that organizations can earn employees’ total commitment and optimal performance through
favourable working environment and policies that will encourage or motivate them to willingly
put in their best toward actualization of organisation set goals. He opined that every worker
comes into an organization with a variety of resources that management can tap into for optimal
productivity.
Furthermore, he emphasized that the resources include not only physical skills and energy,
but also innovative, creative ability and the capacity for responsible, self-directed, selfcontrolled behavior that can be harnessed to gain competitive advantage. Miles suggested that
for organizations or employers of labour to earn employees’ commitment towards optimal
productivity, they should not only focus on controlling employees or getting them to “buy-in”
to decisions, which are the characteristics of scientific management and human relations.
Instead, management should create a conducive working environment that fosters employee
creativity and risk taking to maximize and tap into the resources that employees bring to the
job. Miles explained that his human resources model “recognized the untapped potential of
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most organizational members and advocated participation as a means of achieving direct
improvement in individual and organizational performance.” In his view, Douglas McGregor’s
Theory X and Theory Y (1960) noted that some persons are naturally lazy and do not like work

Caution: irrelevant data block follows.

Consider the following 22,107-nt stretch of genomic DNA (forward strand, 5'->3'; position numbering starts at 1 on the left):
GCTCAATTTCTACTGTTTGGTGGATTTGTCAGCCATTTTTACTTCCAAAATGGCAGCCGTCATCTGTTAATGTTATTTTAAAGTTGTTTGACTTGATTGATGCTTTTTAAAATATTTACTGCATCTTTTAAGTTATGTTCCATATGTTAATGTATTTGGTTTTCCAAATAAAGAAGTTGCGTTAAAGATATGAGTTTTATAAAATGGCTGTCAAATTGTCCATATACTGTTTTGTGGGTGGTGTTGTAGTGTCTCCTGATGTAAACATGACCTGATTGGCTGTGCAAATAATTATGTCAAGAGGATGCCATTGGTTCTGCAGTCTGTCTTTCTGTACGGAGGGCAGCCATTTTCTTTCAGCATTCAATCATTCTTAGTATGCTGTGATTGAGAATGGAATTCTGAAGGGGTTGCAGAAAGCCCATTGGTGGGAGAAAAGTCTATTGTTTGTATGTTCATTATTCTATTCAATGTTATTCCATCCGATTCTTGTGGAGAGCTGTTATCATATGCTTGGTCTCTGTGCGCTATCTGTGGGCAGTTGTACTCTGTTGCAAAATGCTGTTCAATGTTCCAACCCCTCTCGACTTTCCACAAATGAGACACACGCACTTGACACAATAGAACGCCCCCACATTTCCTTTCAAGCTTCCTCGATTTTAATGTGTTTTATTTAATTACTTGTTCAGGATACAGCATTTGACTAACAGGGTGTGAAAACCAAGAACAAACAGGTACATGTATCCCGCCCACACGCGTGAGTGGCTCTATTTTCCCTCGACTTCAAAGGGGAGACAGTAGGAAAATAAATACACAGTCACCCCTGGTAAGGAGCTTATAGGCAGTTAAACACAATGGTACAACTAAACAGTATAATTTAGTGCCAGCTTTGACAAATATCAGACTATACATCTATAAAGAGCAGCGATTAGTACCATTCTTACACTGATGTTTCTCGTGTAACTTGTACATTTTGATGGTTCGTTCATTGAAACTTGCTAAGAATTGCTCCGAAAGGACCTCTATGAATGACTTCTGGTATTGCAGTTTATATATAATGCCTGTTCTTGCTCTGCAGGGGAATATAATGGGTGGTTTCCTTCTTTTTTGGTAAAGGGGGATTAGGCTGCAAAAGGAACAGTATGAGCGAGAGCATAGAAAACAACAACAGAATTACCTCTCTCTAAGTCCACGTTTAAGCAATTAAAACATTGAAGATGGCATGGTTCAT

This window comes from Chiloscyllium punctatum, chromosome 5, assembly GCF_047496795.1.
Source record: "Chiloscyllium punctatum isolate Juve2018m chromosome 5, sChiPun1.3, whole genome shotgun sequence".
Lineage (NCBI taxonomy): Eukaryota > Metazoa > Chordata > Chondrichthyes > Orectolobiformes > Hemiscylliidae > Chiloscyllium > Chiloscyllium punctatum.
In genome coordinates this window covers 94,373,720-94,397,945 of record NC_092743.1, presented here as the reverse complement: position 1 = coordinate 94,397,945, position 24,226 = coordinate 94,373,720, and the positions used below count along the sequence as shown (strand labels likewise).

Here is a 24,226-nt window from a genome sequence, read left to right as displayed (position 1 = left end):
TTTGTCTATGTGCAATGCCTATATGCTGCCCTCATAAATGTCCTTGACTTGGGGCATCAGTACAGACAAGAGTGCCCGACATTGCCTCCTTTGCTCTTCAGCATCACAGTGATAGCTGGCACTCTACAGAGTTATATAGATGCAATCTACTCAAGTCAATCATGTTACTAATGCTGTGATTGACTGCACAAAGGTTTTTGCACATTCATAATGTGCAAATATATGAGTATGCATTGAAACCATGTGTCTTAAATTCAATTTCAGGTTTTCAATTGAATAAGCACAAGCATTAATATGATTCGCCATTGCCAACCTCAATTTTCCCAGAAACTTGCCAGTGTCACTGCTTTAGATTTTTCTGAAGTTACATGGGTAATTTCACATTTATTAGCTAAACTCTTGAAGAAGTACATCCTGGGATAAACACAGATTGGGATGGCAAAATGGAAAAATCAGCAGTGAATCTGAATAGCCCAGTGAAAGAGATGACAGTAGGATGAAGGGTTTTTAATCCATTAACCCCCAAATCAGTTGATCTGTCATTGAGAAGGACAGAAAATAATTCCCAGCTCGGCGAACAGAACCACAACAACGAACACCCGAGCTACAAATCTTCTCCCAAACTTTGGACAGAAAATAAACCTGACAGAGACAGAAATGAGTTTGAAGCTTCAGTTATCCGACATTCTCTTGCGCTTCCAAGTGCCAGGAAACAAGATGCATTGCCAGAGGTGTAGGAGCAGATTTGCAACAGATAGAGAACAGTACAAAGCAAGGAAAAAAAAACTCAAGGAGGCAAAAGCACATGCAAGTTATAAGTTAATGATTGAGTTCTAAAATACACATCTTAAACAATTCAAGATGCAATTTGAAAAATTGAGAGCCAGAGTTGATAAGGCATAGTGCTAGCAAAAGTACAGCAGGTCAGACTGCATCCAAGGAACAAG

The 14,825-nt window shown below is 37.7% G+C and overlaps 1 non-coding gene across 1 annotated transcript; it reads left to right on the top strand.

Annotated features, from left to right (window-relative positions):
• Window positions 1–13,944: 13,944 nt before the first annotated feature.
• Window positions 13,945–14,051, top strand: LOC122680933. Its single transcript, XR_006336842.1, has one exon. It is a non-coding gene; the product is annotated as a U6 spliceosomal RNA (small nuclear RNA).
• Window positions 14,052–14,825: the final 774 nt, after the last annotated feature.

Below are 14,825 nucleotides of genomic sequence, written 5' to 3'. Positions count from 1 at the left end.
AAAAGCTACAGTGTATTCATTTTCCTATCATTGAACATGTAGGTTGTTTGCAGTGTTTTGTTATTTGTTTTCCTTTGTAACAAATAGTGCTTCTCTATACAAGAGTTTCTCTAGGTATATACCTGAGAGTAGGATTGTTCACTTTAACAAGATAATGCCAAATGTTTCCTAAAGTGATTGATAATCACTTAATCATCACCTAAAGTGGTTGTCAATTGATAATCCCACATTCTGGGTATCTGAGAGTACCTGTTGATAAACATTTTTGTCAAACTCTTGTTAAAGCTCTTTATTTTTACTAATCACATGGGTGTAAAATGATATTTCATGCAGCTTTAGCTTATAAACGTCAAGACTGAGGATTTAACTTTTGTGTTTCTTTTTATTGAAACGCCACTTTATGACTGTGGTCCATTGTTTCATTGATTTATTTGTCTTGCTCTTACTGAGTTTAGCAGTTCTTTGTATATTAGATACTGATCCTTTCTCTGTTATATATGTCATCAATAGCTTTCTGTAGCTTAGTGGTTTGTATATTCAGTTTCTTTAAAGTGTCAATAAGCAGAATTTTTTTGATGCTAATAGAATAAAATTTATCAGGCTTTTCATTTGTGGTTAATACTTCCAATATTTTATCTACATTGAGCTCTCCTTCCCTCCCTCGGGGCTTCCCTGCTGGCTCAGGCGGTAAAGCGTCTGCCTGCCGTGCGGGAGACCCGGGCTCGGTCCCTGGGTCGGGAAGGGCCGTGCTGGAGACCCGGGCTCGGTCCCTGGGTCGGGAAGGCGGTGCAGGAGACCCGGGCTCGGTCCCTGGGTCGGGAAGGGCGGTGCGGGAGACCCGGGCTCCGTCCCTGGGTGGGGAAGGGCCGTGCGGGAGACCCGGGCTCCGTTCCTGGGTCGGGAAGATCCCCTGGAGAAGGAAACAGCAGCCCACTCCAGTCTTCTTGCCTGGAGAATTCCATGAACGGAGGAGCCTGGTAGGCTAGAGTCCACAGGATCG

and can do anything to avoid work. To such persons, he identified rewards or punishment as
factors that can make them work. Be that as it may, the theories are very useful and relevance,
because they alert the management or employers of labour what they need to do to earn
employees’ optimal performance toward the actualization of the organization optimal
productivity
3. RESEARCH MODEL
This study will give attention to the effect of underutilization of human resource on
organisational performance in the Nigeria public sector using Ogun State public servants as a
case study. However as obtained in the reviewed literature, we proposed the following model
depicted in figure I
Figure 1 Proposed Study Model
3.1. Research Methodology
The empirical data for the study were collected through a well-structured questionnaire, which
was prepared and distributed among the Public Servants in Ogun State capital, Abeokuta,
South-West Nigeria. The reason for the choice of location for the study is because it is the state
capital and as well plays host to the headquarters of most of the agencies or parastatals. The
research instrument is divided into two sections; the first tends to obtain the respondent biodata
while the second part contains the items regarding the constructs of the subject matter. Fivepoint Likert scale (5-Strongly Agreed, 4- Agree, 3-Undecided, 2-Strongly Disagree, 1Disagree) that best describes the extent to which the respondents agree with each item in the